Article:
UK Government Reviews Nvidia-Arm Deal on National Security Fears

The UK government has stepped in to review the sale of chip designer Arm to Nvidia on national security as well as competition grounds.

Digital Secretary Oliver Dowden yesterday issued a Public Interest Intervention Notice (PIIN), which will require regulator, the Competition and Markets Authority (CMA), to begin a “phase one” investigation.

“As a next step and to help me gather the relevant information, the UK’s independent competition authority will now prepare a report on the implications of the transaction, which will help inform any further decisions,” he said in a statement.

“We want to support our thriving UK tech industry and welcome foreign investment, but it is appropriate that we properly consider the national security implications of a transaction like this.”

Under the Enterprise Act 2002, the digital secretary has “quasi-judicial” powers to intervene in some mergers on public interest grounds.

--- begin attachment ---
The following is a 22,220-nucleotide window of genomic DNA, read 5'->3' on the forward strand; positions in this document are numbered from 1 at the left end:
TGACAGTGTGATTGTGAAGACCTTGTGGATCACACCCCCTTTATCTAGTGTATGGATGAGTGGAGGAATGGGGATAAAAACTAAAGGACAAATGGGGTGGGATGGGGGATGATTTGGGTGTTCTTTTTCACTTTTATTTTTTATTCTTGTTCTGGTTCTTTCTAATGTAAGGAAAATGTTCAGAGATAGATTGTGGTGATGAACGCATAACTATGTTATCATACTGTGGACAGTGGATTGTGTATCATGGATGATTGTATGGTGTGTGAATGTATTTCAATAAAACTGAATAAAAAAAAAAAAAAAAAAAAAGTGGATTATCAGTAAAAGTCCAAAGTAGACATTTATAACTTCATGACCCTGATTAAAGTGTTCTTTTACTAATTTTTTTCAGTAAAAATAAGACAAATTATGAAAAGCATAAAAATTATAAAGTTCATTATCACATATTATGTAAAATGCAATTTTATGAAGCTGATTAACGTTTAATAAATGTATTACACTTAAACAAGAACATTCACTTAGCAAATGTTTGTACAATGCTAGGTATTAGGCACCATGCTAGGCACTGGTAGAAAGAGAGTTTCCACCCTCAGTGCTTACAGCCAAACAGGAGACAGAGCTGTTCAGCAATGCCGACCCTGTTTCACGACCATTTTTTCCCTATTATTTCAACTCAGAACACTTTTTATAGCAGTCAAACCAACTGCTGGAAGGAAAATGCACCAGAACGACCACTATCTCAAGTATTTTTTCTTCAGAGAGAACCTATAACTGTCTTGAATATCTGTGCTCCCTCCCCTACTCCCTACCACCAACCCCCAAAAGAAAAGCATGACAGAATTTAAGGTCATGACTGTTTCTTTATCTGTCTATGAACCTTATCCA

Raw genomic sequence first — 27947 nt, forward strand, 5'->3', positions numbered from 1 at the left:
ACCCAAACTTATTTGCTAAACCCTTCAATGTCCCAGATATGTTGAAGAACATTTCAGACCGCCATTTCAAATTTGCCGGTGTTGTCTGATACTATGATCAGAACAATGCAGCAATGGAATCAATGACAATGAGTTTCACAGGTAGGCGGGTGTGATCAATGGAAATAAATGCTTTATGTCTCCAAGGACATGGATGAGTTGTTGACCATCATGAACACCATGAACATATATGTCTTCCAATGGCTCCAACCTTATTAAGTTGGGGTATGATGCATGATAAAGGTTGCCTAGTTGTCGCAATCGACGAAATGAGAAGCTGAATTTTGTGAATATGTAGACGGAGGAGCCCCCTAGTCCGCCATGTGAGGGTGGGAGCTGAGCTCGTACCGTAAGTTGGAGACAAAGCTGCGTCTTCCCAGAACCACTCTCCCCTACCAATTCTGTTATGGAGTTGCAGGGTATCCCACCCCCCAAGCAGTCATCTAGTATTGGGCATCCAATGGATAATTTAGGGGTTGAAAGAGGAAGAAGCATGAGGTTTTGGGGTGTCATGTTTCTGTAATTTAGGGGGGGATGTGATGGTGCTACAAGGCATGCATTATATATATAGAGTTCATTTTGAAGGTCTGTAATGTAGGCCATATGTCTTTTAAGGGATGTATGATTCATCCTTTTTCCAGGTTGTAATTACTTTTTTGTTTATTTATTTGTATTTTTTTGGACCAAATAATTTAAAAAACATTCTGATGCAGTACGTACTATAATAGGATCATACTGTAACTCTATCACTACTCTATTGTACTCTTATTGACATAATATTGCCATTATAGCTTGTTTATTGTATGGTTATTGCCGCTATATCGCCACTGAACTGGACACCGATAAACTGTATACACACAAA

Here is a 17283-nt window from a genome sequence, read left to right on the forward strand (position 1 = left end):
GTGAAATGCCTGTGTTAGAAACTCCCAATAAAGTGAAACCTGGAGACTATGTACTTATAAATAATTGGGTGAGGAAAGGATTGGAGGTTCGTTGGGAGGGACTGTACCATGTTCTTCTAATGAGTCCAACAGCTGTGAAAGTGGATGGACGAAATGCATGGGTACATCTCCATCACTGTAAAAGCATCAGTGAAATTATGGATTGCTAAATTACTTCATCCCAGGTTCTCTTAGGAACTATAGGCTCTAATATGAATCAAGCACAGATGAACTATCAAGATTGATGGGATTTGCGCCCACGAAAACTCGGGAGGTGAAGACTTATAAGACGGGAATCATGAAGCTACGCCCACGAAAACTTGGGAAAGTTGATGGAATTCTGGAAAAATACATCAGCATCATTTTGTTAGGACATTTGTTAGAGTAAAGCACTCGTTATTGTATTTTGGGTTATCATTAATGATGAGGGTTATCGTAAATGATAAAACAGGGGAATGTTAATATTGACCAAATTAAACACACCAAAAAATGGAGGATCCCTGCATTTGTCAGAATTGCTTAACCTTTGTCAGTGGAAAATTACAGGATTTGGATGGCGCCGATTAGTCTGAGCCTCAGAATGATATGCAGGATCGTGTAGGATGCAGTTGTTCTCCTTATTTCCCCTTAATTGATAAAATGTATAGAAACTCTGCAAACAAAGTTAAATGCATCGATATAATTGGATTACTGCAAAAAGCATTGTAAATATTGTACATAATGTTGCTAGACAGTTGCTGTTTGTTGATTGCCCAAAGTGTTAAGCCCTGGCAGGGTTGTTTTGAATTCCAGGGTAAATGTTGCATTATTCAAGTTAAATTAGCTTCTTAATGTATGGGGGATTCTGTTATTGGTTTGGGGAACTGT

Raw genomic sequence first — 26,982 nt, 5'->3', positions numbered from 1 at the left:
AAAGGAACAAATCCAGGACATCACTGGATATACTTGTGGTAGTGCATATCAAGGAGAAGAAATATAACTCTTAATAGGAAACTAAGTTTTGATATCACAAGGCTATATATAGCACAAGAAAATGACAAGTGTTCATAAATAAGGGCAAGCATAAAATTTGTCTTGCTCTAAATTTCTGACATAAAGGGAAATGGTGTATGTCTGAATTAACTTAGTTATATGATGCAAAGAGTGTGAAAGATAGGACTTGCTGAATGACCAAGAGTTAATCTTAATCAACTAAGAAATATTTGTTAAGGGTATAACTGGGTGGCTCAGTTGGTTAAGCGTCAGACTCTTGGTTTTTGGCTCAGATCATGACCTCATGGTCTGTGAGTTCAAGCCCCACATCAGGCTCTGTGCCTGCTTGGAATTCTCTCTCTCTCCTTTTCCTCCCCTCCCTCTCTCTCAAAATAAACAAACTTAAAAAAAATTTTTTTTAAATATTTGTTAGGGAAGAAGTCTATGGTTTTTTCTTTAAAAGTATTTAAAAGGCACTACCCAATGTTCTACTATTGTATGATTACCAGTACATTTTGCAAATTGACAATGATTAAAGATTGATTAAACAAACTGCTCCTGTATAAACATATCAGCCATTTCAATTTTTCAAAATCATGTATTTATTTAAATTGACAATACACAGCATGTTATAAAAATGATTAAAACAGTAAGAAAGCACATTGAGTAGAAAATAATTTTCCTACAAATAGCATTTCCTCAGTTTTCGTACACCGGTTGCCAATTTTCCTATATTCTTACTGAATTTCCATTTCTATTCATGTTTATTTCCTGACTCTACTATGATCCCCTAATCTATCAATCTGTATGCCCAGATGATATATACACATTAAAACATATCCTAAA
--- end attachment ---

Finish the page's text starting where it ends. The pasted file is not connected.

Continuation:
The CMA now has until July 30 to complete and send its report to Dowden. After that time the secretary could clear the transaction, require remedies to the competition or public interest concerns, or refer it to a “phase two” investigation.

Depending on the outcome of that potential second phase of CMA work, the digital secretary could theoretically block the merger.

The CMA had already stated its intention to look into the proposed $40 billion deal on competition grounds after it was announced last September.

Despite Nvidia assurances that Arm’s HQ would not move from Cambridge and that it would maintain the chip designer’s neutrality, concerns have been raised not only in the UK but among many of Arm’s 500-odd customers about the deal.

The design and production of semiconductors are increasingly seen as strategically critical to countries’ national and financial security. Arm’s designs can be found in the vast majority of smartphones on the planet, including handsets from the likes of Apple and Samsung. Its chips also have uses in technologies related to defense.  

America’s FTC is also looking at the takeover on competition grounds.

SoftBank acquired Arm for $32bn (£23bn) back in 2016.

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